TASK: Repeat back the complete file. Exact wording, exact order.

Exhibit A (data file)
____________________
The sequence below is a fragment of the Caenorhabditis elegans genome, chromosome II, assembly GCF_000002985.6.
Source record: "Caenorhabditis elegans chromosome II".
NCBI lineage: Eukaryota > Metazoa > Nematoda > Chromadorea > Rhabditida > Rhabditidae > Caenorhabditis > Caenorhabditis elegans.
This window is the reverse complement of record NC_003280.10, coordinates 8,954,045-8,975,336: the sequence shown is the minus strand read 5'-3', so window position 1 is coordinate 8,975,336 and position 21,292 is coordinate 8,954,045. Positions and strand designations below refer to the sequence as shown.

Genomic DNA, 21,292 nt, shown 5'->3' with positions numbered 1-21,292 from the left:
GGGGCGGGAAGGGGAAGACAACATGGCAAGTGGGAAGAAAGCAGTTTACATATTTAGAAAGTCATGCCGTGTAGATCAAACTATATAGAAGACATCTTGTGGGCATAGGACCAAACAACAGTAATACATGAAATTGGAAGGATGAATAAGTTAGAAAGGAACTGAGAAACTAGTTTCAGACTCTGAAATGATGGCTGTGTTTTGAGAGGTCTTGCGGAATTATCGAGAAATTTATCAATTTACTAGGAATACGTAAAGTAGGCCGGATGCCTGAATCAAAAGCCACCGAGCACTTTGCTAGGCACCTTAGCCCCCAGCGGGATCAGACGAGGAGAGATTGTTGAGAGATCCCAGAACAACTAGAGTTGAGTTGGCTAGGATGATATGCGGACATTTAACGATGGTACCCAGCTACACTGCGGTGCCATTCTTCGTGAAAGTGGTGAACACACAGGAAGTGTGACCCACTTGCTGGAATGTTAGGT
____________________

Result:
The sequence below is a fragment of the Caenorhabditis elegans genome, chromosome II, assembly GCF_000002985.6.
Source record: "Caenorhabditis elegans chromosome II".
NCBI lineage: Eukaryota > Metazoa > Nematoda > Chromadorea > Rhabditida > Rhabditidae > Caenorhabditis > Caenorhabditis elegans.
This window is the reverse complement of record NC_003280.10, coordinates 8,954,045-8,975,336: the sequence shown is the minus strand read 5'-3', so window position 1 is coordinate 8,975,336 and position 21,292 is coordinate 8,954,045. Positions and strand designations below refer to the sequence as shown.

Genomic DNA, 21,292 nt, shown 5'->3' with positions numbered 1-21,292 from the left:
GGGGCGGGAAGGGGAAGACAACATGGCAAGTGGGAAGAAAGCAGTTTACATATTTAGAAAGTCATGCCGTGTAGATCAAACTATATAGAAGACATCTTGTGGGCATAGGACCAAACAACAGTAATACATGAAATTGGAAGGATGAATAAGTTAGAAAGGAACTGAGAAACTAGTTTCAGACTCTGAAATGATGGCTGTGTTTTGAGAGGTCTTGCGGAATTATCGAGAAATTTATCAATTTACTAGGAATACGTAAAGTAGGCCGGATGCCTGAATCAAAAGCCACCGAGCACTTTGCTAGGCACCTTAGCCCCCAGCGGGATCAGACGAGGAGAGATTGTTGAGAGATCCCAGAACAACTAGAGTTGAGTTGGCTAGGATGATATGCGGACATTTAACGATGGTACCCAGCTACACTGCGGTGCCATTCTTCGTGAAAGTGGTGAACACACAGGAAGTGTGACCCACTTGCTGGAATGTTAGGT